CUNA strongly supports the Financial Crimes Enforcement Network’s (FinCEN) effort to establish a no-action letter process, it wrote to FinCEN Friday. No-action letters come from government agencies stating it will not take legal action should an entity proceed with a proposed course of action.
The Anti-Money Laundering (AML) Act of 2020 required FinCEN to study whether a no-action letter process should be established, and the June 2021 FinCEN report concluded the agency should pursue a process for issuing no-action letters to supplement current forms of guidance.
“In particular, CUNA applauds FinCEN’s pursuit of a cross-regulator no-action letter process which will likely provide both important guidance and consistency with regard to examinations and oversight expectations,” the letter reads.
“Further, CUNA supports any mechanism for improving transparency and feedback from FinCEN regarding the AML/CFT regime. Credit unions could more effectively implement compliance programs if they have a better understanding of FinCEN’s expectations and analysis,” it adds. “Greater transparency and communication between the regulatory agencies, law enforcement, and the industry will ensure all stakeholders have consistent goals and improve the value of the information collected and reported.”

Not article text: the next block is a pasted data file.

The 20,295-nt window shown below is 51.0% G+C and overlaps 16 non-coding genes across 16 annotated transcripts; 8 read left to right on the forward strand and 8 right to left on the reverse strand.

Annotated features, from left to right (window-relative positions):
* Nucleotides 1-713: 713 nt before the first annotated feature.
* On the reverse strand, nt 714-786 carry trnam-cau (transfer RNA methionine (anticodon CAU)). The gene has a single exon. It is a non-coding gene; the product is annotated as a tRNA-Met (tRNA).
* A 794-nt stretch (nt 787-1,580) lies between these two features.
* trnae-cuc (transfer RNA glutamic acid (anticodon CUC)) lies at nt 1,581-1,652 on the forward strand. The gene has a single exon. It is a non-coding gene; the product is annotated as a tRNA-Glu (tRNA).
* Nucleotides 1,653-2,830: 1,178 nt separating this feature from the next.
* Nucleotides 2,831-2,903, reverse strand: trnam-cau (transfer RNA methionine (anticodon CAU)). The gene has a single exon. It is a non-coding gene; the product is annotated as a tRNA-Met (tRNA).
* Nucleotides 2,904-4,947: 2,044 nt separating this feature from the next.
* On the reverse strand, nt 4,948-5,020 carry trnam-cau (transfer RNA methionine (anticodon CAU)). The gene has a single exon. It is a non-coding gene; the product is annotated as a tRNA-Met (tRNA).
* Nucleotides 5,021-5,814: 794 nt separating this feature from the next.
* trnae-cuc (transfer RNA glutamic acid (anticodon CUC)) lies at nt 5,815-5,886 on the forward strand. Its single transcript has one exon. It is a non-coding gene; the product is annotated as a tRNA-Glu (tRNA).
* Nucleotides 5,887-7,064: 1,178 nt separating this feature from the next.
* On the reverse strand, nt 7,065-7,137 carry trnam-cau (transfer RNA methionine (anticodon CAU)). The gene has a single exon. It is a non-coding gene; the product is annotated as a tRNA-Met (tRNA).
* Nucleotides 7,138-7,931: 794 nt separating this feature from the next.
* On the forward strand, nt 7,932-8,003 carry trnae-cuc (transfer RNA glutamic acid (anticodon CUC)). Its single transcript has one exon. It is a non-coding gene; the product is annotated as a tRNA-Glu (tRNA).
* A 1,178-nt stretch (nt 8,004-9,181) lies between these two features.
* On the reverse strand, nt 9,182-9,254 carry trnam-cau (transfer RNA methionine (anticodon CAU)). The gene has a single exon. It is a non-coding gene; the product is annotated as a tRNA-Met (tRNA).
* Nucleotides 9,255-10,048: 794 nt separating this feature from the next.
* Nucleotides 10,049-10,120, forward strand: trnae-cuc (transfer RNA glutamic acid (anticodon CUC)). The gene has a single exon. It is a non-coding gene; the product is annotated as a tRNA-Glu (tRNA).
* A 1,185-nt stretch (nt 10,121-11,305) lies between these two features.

CUNA also recommended FinCEN enter into a memorandum of understanding with other regulators, particularly those with AML/CFT examination and oversight obligations, regarding the weight and significance of FinCEN no-action letters.
“By establishing clear expectations regarding the purpose and significance of these letters, FinCEN can ensure that they are used consistently across all agencies,” the letter reads. “Further, this MOU would clearly indicate the significance and reliability of these no-action letters for examined institutions so that they are clear on the limits of these letters during their examinations.”
CUNA noted the no-action letter process should include FinCEN: